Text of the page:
Would you like to obtain customer feedback and use it to improve customer satisfaction? With the help of a feedback loop, you can achieve regular feedback with your customers and use this constructively. Are you curious? If you want to know more about feedback loops, read our post.
Table Of Contents
- 1 Understand closed loop feedback
- 2 Targeted use of customer feedback: Here’s how
- 3 Feedback Loop and NPS: A good team
- 4 Positive Feedback Loop: Improve internal structures
- 5 Negative feedback loop
- 6 Conclusion: Feedback loops as an instrument for more customer satisfaction
Understand closed loop feedback
Customer feedback makes it clear how satisfied your company’s customers are with the product or service they have purchased. If the customer feedback and the company’s reaction to it are not designed as a one-way street but as an ongoing process, a closed system, a cycle or a loop is created: the closed-loop feedback. The targeted use of closed-loop feedback can be worthwhile for your company.
Targeted use of customer feedback: Here’s how
The feedback from your target groups about your services and products can provide you with valuable information. This reveals potential for improvement.
Examples of this would include:
- Weak points of the product become visible.
- Where can the workflow be optimized?
- At what points should the focus be placed even more on the customers?
Seeing the feedback from your customers as generally positive and using it constructively to improve company performance can give you a decisive competitive advantage.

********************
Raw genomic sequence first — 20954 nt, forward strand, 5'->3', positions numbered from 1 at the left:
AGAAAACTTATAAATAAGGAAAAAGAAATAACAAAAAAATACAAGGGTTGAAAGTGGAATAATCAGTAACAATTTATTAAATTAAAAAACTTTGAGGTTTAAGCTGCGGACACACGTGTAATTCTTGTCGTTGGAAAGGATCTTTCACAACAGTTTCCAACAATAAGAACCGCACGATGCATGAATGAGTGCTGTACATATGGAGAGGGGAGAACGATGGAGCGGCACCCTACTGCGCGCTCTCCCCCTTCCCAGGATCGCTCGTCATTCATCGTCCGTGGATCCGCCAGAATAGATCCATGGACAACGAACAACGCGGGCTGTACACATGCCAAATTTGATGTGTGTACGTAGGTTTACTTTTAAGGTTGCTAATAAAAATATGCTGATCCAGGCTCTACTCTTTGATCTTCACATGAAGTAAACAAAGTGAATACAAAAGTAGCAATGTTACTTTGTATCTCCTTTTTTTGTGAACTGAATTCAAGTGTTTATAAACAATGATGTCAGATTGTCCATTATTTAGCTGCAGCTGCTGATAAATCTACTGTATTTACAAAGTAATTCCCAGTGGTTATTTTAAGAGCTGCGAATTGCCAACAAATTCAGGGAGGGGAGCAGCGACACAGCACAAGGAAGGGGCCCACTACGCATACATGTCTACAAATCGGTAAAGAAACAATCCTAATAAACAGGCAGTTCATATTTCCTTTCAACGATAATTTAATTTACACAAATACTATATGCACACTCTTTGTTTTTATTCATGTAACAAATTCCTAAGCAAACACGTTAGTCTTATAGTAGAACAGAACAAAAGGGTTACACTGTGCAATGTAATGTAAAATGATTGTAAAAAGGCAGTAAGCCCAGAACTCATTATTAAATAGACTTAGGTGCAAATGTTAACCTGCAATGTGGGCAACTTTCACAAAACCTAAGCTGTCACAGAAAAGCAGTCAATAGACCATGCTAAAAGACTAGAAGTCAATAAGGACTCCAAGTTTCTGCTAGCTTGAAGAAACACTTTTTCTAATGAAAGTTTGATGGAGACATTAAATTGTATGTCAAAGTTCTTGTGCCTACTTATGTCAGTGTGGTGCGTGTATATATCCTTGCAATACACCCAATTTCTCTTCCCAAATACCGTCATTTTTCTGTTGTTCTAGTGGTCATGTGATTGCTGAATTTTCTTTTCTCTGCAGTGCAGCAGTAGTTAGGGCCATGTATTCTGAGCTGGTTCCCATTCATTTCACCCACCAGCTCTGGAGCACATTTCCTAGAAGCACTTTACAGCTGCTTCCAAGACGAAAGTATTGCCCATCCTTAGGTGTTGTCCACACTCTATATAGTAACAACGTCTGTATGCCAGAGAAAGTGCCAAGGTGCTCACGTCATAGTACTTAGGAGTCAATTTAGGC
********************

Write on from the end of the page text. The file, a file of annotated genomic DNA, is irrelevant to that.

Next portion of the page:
Not only do you avoid any shitstorm triggered by dissatisfied customers by reacting appropriately to criticism, but you also give your customers the good feeling of being noticed and taken seriously. In this way, you are actively doing something for customer loyalty.
Feedback Loop and NPS: A good team
As a company, you have numerous opportunities to get customer feedback. For example, at the end of a phone call, you can ask questions directly, write an SMS, start an email survey or become active online on the customer portal. In this context, a measurement method for customer satisfaction called the Net Promoter Score (NPS) is of particular importance.
Net Promoter Score: This is how you test the willingness of your customers to recommend you
The NPS is an important indicator that says something about customer satisfaction. It is obtained through a very simple query: At significant touchpoints with the company, for example, immediately after completing the purchase or shortly after delivery, a customer is asked to quantify her willingness to recommend the product or company.
Customer Feedback: Gain a deeper understanding of your customers
In the course of their customer journey, your customers indicate how willing they are to recommend you on a scale from one to ten. Although the scoring itself provides information about customer satisfaction, it does not reveal anything about the customer’s reasons for making an assessment.
In order to understand even more precisely what prompted a person to make their decision, there is a field in the NPS query for comments that you have formulated yourself. These allow you even deeper insights into the world of ideas and needs of your customers.